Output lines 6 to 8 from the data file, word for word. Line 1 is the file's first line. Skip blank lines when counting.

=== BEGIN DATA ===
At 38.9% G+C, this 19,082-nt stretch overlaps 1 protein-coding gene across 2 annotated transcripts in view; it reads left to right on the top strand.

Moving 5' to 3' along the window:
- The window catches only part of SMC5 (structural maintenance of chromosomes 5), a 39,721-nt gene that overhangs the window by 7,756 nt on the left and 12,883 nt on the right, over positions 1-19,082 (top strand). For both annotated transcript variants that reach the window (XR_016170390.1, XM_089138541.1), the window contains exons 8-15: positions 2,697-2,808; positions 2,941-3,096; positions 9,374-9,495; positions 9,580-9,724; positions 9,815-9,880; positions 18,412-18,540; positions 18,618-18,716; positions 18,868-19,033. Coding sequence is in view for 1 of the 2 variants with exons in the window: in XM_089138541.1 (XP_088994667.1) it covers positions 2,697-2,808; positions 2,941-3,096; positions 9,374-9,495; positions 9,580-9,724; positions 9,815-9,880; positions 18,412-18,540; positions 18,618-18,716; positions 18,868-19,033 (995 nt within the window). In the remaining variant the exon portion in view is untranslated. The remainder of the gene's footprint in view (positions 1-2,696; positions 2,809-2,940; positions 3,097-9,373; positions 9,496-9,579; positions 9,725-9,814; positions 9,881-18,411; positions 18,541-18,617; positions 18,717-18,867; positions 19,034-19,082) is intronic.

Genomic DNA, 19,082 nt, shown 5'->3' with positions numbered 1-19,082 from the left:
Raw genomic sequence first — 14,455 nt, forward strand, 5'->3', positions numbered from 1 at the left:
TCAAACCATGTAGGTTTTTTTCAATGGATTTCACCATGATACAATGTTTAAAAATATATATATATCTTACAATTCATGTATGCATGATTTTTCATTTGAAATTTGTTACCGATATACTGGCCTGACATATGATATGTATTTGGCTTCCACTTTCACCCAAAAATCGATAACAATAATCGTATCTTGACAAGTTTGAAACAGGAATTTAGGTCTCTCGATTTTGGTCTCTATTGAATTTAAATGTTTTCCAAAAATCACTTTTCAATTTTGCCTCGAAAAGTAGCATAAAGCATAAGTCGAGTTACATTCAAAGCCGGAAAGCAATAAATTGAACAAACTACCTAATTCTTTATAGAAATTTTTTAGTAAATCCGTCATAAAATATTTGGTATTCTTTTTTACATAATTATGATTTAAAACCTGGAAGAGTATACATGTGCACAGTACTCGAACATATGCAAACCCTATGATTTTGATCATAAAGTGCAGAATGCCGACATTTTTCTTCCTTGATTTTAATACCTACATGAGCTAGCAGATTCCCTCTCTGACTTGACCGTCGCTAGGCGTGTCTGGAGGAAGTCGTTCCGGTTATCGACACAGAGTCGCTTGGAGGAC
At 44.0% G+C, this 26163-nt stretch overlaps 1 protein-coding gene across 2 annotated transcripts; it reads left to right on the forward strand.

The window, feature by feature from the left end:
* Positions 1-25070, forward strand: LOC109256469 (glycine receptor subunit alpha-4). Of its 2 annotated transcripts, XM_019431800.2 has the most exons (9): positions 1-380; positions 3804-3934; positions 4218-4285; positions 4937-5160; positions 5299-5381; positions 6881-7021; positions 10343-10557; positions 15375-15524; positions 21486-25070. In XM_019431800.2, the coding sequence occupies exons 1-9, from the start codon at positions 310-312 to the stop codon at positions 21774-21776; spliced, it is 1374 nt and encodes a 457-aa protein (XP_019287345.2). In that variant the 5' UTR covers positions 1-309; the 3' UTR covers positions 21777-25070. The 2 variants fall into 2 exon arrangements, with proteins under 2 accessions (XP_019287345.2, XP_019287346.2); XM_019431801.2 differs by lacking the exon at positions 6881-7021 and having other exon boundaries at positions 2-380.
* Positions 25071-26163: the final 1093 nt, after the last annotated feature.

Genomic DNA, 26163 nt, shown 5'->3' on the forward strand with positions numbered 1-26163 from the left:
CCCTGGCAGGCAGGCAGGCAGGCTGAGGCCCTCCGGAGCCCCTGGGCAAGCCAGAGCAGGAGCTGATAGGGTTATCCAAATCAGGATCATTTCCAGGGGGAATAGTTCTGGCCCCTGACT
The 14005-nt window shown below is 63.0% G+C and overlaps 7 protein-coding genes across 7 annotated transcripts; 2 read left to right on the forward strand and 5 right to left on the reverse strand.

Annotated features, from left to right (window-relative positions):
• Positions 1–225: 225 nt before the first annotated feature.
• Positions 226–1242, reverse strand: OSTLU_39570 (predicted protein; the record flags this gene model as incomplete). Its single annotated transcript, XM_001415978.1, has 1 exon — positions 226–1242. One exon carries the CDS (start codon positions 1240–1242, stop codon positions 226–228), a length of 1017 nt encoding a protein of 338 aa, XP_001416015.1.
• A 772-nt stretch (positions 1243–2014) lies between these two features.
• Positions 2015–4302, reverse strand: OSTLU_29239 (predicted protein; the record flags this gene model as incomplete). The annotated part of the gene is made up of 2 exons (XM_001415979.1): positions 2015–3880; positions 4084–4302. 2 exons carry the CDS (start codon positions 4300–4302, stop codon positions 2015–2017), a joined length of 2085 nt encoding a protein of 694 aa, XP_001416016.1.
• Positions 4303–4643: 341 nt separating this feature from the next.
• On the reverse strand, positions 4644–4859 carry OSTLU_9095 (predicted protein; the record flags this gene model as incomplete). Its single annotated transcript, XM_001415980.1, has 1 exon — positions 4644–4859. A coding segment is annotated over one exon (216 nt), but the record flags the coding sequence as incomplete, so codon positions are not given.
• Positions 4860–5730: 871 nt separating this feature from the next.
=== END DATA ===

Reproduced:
TCAAACCATGTAGGTTTTTTTCAATGGATTTCACCATGATACAATGTTTAAAAATATATATATATCTTACAATTCATGTATGCATGATTTTTCATTTGAAATTTGTTACCGATATACTGGCCTGACATATGATATGTATTTGGCTTCCACTTTCACCCAAAAATCGATAACAATAATCGTATCTTGACAAGTTTGAAACAGGAATTTAGGTCTCTCGATTTTGGTCTCTATTGAATTTAAATGTTTTCCAAAAATCACTTTTCAATTTTGCCTCGAAAAGTAGCATAAAGCATAAGTCGAGTTACATTCAAAGCCGGAAAGCAATAAATTGAACAAACTACCTAATTCTTTATAGAAATTTTTTAGTAAATCCGTCATAAAATATTTGGTATTCTTTTTTACATAATTATGATTTAAAACCTGGAAGAGTATACATGTGCACAGTACTCGAACATATGCAAACCCTATGATTTTGATCATAAAGTGCAGAATGCCGACATTTTTCTTCCTTGATTTTAATACCTACATGAGCTAGCAGATTCCCTCTCTGACTTGACCGTCGCTAGGCGTGTCTGGAGGAAGTCGTTCCGGTTATCGACACAGAGTCGCTTGGAGGAC
At 44.0% G+C, this 26163-nt stretch overlaps 1 protein-coding gene across 2 annotated transcripts; it reads left to right on the forward strand.

The window, feature by feature from the left end: